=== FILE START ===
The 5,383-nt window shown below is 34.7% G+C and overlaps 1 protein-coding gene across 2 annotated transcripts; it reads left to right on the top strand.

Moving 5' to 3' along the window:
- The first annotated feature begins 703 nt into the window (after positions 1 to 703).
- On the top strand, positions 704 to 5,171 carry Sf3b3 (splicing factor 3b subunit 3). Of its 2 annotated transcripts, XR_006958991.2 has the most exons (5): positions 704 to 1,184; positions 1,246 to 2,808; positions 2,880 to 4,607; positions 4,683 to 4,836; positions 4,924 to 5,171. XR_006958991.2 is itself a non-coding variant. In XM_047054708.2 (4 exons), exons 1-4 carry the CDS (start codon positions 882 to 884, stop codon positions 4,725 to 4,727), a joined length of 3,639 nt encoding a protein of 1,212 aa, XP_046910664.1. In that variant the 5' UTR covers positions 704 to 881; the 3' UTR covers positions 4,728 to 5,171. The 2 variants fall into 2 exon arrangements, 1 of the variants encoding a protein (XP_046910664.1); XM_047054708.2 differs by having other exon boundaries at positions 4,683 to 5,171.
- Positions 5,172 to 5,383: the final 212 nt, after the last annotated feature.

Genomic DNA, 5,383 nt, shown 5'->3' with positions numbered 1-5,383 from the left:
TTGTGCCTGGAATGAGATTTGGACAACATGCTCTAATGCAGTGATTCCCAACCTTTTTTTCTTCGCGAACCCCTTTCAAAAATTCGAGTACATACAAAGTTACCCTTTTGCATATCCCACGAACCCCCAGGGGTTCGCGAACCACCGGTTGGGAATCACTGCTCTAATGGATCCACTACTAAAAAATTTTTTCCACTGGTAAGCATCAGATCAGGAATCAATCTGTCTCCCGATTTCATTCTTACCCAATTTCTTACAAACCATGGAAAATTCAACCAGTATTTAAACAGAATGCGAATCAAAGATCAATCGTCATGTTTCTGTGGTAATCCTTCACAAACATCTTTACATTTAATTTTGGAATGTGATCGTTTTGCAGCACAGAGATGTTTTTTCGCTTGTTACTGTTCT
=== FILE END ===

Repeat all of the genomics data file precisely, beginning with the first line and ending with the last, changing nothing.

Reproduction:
The 5,383-nt window shown below is 34.7% G+C and overlaps 1 protein-coding gene across 2 annotated transcripts; it reads left to right on the top strand.

Moving 5' to 3' along the window:
- The first annotated feature begins 703 nt into the window (after positions 1 to 703).
- On the top strand, positions 704 to 5,171 carry Sf3b3 (splicing factor 3b subunit 3). Of its 2 annotated transcripts, XR_006958991.2 has the most exons (5): positions 704 to 1,184; positions 1,246 to 2,808; positions 2,880 to 4,607; positions 4,683 to 4,836; positions 4,924 to 5,171. XR_006958991.2 is itself a non-coding variant. In XM_047054708.2 (4 exons), exons 1-4 carry the CDS (start codon positions 882 to 884, stop codon positions 4,725 to 4,727), a joined length of 3,639 nt encoding a protein of 1,212 aa, XP_046910664.1. In that variant the 5' UTR covers positions 704 to 881; the 3' UTR covers positions 4,728 to 5,171. The 2 variants fall into 2 exon arrangements, 1 of the variants encoding a protein (XP_046910664.1); XM_047054708.2 differs by having other exon boundaries at positions 4,683 to 5,171.
- Positions 5,172 to 5,383: the final 212 nt, after the last annotated feature.

Genomic DNA, 5,383 nt, shown 5'->3' with positions numbered 1-5,383 from the left:
TTGTGCCTGGAATGAGATTTGGACAACATGCTCTAATGCAGTGATTCCCAACCTTTTTTTCTTCGCGAACCCCTTTCAAAAATTCGAGTACATACAAAGTTACCCTTTTGCATATCCCACGAACCCCCAGGGGTTCGCGAACCACCGGTTGGGAATCACTGCTCTAATGGATCCACTACTAAAAAATTTTTTCCACTGGTAAGCATCAGATCAGGAATCAATCTGTCTCCCGATTTCATTCTTACCCAATTTCTTACAAACCATGGAAAATTCAACCAGTATTTAAACAGAATGCGAATCAAAGATCAATCGTCATGTTTCTGTGGTAATCCTTCACAAACATCTTTACATTTAATTTTGGAATGTGATCGTTTTGCAGCACAGAGATGTTTTTTCGCTTGTTACTGTTCT